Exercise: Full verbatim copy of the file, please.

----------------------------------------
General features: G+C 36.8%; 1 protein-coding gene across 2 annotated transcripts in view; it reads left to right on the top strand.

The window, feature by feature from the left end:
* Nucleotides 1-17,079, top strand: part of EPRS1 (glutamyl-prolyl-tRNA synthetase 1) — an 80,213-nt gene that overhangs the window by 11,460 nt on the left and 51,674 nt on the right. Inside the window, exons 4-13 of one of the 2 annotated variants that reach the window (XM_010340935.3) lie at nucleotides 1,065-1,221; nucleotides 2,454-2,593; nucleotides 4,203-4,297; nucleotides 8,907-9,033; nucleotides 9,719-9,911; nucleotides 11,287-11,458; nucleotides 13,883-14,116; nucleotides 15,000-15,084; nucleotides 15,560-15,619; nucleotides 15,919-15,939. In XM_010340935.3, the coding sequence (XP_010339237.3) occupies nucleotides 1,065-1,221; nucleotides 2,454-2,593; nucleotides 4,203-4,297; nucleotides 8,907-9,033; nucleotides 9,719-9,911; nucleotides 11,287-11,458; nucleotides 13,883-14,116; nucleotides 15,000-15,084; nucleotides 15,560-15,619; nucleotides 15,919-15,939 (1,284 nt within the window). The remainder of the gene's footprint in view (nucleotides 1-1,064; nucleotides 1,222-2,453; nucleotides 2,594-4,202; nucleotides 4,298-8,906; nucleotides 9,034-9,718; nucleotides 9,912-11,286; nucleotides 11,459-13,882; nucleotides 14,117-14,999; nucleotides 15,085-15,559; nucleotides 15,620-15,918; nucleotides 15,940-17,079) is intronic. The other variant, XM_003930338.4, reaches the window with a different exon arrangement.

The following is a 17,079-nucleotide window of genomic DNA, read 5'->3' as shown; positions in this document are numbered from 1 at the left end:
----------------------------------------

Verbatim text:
General features: G+C 36.8%; 1 protein-coding gene across 2 annotated transcripts in view; it reads left to right on the top strand.

The window, feature by feature from the left end:
* Nucleotides 1-17,079, top strand: part of EPRS1 (glutamyl-prolyl-tRNA synthetase 1) — an 80,213-nt gene that overhangs the window by 11,460 nt on the left and 51,674 nt on the right. Inside the window, exons 4-13 of one of the 2 annotated variants that reach the window (XM_010340935.3) lie at nucleotides 1,065-1,221; nucleotides 2,454-2,593; nucleotides 4,203-4,297; nucleotides 8,907-9,033; nucleotides 9,719-9,911; nucleotides 11,287-11,458; nucleotides 13,883-14,116; nucleotides 15,000-15,084; nucleotides 15,560-15,619; nucleotides 15,919-15,939. In XM_010340935.3, the coding sequence (XP_010339237.3) occupies nucleotides 1,065-1,221; nucleotides 2,454-2,593; nucleotides 4,203-4,297; nucleotides 8,907-9,033; nucleotides 9,719-9,911; nucleotides 11,287-11,458; nucleotides 13,883-14,116; nucleotides 15,000-15,084; nucleotides 15,560-15,619; nucleotides 15,919-15,939 (1,284 nt within the window). The remainder of the gene's footprint in view (nucleotides 1-1,064; nucleotides 1,222-2,453; nucleotides 2,594-4,202; nucleotides 4,298-8,906; nucleotides 9,034-9,718; nucleotides 9,912-11,286; nucleotides 11,459-13,882; nucleotides 14,117-14,999; nucleotides 15,085-15,559; nucleotides 15,620-15,918; nucleotides 15,940-17,079) is intronic. The other variant, XM_003930338.4, reaches the window with a different exon arrangement.

The following is a 17,079-nucleotide window of genomic DNA, read 5'->3' as shown; positions in this document are numbered from 1 at the left end: